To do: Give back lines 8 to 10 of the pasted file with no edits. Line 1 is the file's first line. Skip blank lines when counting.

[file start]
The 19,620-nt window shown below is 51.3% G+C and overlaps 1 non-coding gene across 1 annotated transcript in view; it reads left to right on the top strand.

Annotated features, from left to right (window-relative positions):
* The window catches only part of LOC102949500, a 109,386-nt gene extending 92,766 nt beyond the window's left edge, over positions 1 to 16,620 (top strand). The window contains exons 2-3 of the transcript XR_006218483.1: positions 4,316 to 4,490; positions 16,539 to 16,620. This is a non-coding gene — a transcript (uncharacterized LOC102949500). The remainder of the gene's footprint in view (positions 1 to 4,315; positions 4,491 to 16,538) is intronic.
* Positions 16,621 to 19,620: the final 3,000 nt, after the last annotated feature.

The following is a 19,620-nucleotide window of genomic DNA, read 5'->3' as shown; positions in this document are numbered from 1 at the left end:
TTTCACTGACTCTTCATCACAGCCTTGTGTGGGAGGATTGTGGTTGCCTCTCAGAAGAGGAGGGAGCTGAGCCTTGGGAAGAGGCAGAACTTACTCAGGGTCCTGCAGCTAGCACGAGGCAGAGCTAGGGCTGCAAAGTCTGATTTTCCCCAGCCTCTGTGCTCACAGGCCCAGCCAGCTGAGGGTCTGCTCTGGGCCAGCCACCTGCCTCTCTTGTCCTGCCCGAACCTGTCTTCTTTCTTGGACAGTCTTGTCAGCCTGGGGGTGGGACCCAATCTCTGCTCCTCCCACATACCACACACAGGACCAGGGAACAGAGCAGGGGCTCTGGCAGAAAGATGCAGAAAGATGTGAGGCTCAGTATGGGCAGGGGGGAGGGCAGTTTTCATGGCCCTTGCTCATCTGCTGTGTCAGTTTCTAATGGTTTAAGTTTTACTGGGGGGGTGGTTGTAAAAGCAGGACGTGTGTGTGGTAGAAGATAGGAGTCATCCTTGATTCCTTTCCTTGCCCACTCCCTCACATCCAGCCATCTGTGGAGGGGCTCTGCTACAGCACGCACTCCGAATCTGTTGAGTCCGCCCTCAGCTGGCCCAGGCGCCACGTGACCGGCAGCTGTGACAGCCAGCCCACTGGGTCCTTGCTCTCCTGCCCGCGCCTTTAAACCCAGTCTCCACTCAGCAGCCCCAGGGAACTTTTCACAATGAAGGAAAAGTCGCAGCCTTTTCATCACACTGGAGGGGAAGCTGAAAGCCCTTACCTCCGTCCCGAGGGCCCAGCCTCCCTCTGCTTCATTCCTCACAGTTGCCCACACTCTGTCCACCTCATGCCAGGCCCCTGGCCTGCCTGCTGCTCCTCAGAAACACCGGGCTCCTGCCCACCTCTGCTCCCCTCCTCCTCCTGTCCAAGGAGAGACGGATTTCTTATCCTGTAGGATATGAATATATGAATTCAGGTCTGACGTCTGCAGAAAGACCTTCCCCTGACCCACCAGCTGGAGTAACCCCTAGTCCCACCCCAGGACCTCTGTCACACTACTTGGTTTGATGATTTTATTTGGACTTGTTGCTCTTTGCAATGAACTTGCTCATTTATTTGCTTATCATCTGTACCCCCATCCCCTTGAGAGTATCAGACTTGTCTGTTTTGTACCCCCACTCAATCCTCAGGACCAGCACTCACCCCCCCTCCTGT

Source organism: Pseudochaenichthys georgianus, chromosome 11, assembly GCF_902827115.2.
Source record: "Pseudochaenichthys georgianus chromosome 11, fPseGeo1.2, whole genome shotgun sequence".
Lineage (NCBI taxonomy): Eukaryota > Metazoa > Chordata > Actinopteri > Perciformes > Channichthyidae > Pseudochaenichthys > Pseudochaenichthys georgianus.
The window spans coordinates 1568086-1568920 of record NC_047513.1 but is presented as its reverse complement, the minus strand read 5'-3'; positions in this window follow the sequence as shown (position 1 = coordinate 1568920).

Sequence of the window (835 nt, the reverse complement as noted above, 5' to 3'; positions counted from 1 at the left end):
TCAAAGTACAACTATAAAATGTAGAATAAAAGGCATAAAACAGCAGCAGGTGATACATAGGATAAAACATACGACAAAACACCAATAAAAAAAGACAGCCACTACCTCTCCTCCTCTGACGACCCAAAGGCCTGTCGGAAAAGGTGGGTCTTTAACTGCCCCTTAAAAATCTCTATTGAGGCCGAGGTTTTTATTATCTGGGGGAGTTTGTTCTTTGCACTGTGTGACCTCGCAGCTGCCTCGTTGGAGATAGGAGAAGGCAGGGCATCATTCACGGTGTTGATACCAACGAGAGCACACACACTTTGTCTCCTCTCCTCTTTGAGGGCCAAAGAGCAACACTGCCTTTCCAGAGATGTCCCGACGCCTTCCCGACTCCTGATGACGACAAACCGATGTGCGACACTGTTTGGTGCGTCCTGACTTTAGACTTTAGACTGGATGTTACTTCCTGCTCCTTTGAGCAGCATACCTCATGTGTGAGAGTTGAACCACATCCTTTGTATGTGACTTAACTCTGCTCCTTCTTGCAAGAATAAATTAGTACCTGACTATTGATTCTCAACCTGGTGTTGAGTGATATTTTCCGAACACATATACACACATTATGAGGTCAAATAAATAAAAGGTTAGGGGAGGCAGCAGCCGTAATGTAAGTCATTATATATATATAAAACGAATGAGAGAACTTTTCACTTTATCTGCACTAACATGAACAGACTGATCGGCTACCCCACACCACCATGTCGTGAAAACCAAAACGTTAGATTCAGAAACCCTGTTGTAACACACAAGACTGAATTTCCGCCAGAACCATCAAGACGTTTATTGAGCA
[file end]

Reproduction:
Source record: "Pseudochaenichthys georgianus chromosome 11, fPseGeo1.2, whole genome shotgun sequence".
Lineage (NCBI taxonomy): Eukaryota > Metazoa > Chordata > Actinopteri > Perciformes > Channichthyidae > Pseudochaenichthys > Pseudochaenichthys georgianus.
The window spans coordinates 1568086-1568920 of record NC_047513.1 but is presented as its reverse complement, the minus strand read 5'-3'; positions in this window follow the sequence as shown (position 1 = coordinate 1568920).